A senior US delegation has made progress in its Syria talks with Turkey, a US official said, as a Senate committee on Thursday advanced David Satterfield's nomination as the next US ambassador to Ankara.
The US special representative for Syrian engagement, James Jeffrey, and special envoy for Syria, Joel Rayburn, ended a three-day visit to Turkey on Thursday.
They met senior Turkish officials including presidential spokesman Ibrahim Kalin, Defence Minister Hulusi Akar and Deputy Foreign Minister Sedat Onal.
A State Department official told The National that "the discussions were positive and productive".
Talks “focused on how we could advance issues of mutual concern in Syria, to include addressing Turkey’s legitimate security concerns, promoting stability and security in northern Syria as the US military draws down its presence".
Both countries are seeking to establish a safe zone in Northern Syria and in area under the control of Kurdish forces.
While no agreement was announced on Thursday, the official said discussions will continue.
Nicholas Heras, senior fellow at the Centre for New American Security, said that the policy gap between the two parties remains wide.
“The US team has a tall task in trying to convince President Recep Tayyip Erdogan that a token Turkish force in Syria satisfies his desire to look tough against the Kurdistan Workers' Party, while reassuring the Syrian Democratic Forces that it is not committing suicide by allowing the Turks such force,” Mr Heras said.
“Neither the Turks nor the SDF trust each other and they view the current situation as a zero-sum competition.”
Aaron Stein, director of the Middle East at the Foreign Policy Research Institute, was not optimistic about a safe zone agreement in the near future.
“The US is proposing a plan with a token Turkish presence to placate Ankara and to preserve the maximum pressure policy placed on Iran and the Assad government,” Mr Stein said.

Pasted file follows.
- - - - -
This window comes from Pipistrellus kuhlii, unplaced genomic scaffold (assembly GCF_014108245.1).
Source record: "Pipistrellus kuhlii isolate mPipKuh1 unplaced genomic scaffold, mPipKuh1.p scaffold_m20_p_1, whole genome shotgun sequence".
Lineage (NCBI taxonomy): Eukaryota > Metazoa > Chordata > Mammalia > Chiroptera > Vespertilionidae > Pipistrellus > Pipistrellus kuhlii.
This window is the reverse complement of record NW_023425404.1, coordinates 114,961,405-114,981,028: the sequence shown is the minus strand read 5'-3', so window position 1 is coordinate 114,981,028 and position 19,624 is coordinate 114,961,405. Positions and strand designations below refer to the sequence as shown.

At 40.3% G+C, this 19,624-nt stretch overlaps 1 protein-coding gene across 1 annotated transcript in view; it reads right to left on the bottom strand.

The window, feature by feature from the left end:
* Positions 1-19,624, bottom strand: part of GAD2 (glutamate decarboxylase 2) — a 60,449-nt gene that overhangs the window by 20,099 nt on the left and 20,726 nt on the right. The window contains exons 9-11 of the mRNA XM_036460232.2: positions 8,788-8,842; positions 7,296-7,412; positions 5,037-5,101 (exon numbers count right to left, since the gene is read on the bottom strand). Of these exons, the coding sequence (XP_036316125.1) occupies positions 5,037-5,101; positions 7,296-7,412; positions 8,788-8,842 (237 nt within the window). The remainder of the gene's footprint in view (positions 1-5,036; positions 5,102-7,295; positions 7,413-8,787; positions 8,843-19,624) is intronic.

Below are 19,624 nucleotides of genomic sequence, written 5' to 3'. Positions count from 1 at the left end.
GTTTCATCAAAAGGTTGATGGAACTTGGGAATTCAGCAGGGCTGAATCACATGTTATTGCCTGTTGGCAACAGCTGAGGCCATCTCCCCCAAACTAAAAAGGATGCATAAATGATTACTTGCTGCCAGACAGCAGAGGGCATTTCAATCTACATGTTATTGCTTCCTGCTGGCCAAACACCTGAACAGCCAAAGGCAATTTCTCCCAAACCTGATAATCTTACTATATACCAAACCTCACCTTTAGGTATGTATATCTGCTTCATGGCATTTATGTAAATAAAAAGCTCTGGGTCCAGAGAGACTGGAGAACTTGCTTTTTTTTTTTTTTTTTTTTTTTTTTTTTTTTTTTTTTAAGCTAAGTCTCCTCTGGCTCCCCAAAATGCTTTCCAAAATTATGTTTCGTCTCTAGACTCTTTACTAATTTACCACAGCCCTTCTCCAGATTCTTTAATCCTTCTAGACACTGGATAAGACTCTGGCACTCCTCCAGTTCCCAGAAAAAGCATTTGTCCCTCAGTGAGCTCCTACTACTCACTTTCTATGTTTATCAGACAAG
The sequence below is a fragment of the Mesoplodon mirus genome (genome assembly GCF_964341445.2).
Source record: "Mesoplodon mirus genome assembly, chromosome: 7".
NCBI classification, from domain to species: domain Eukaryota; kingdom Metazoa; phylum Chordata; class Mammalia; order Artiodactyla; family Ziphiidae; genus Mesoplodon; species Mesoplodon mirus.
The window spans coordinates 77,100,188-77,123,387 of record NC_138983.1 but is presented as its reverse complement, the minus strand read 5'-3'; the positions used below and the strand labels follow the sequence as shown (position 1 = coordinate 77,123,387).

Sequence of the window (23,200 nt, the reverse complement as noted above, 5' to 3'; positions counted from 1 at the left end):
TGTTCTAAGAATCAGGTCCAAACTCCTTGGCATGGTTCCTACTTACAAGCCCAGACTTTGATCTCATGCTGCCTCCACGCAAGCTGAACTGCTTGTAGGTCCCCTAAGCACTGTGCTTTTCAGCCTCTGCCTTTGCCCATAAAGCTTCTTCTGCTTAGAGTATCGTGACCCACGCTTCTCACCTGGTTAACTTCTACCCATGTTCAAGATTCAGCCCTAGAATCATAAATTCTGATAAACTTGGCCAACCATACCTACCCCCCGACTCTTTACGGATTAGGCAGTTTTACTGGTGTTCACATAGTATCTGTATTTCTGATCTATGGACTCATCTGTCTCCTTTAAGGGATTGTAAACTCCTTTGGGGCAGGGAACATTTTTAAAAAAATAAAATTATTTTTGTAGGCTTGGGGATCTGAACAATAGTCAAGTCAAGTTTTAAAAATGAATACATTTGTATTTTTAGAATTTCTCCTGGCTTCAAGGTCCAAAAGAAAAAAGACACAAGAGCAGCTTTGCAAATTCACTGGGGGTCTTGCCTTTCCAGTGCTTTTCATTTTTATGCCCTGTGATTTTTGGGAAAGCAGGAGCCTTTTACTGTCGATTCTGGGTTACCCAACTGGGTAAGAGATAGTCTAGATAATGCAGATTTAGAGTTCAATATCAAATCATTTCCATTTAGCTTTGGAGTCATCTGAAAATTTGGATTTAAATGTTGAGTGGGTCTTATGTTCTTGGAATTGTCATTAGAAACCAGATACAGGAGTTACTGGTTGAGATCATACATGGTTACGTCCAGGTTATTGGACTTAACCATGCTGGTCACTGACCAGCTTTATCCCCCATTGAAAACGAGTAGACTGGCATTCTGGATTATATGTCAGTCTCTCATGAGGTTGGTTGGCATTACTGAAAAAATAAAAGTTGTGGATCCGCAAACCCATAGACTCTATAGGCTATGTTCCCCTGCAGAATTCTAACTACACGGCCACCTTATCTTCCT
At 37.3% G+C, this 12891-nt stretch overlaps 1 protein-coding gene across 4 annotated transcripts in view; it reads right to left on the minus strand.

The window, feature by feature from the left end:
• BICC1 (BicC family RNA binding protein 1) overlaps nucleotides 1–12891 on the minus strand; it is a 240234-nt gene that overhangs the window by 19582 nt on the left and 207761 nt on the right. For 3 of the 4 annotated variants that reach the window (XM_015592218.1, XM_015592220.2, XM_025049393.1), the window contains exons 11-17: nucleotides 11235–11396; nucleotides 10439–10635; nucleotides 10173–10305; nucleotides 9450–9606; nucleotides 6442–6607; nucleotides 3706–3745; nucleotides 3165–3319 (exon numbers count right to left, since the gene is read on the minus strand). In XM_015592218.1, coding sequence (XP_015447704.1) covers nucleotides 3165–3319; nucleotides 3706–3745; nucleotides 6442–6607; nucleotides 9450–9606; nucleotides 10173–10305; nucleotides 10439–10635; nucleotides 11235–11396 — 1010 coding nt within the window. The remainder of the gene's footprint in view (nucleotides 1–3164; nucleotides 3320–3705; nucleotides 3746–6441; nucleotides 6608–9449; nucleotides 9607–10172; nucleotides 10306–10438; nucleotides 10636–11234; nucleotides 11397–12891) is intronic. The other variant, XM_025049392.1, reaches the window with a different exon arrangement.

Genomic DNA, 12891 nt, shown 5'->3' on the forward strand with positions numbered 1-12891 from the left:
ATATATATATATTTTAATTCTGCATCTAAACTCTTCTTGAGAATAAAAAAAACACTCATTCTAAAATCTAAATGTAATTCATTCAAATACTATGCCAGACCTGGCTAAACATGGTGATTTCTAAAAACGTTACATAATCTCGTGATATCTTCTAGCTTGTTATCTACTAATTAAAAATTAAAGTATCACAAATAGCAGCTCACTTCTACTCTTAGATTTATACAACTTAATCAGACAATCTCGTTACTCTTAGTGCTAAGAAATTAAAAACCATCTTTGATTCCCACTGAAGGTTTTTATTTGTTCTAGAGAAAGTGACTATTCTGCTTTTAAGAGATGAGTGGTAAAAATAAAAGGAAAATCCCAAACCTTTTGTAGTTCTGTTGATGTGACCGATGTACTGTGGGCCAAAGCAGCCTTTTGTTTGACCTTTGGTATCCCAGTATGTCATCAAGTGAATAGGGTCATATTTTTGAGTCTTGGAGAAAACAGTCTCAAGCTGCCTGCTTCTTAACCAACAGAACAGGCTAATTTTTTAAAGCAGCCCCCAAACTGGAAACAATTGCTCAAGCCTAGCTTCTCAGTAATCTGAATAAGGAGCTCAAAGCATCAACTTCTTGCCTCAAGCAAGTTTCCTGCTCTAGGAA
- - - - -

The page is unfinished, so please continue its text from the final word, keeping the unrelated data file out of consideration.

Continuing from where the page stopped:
“Turkey is proposing it takes over a zone with a token American presence to put maximum pressure on the SDF."
He said these positions were not compatible and so far neither party has made necessary concessions.
“Ankara has shown no willingness to entertain anything other than its vision for Syria," Mr Stein said.
"The same goes for the US, which is bending over backwards to try and figure out a way to get some Turks into the zone, but can't stomach Turks actually taking over the north-east."
The negotiations could gain impetus as Washington draws nearer to sending an ambassador to Ankara.
The Senate foreign relations committee voted favourably on the nomination of David Satterfield as the next ambassador.
The Senate will meet for a full vote in the next few weeks and the nomination is expected to pass.
At his hearing last month, Mr Satterfield warned Turkey against buying an S-400 Russian defence missile system.
"Turkey must choose – does it want to remain a critical partner in the most successful military alliance in history, or does it want to risk the security of that partnership by making such reckless decisions that undermine our alliance?” he said.
US national security adviser John Bolton also discussed the issue with Mr Kalın on Tuesday.
Turkish media alluded to a visit by US President Donald Trump to Turkey in July but a White House official did not confirm it.
The Senate committee also voted to advance David Schenker’s nomination as assistant secretary for Near East affairs at the State Department.
Mr Schenker served in the administration of George W Bush. He was nominated more than a year ago but Democrat Senator Tim Kaine delayed his nomination to try to obtain a legal memo from the White House on its cruise missile strikes in Syria.
The Senate will soon take a full vote on Mr Schenker’s nomination and he is expected to be confirmed.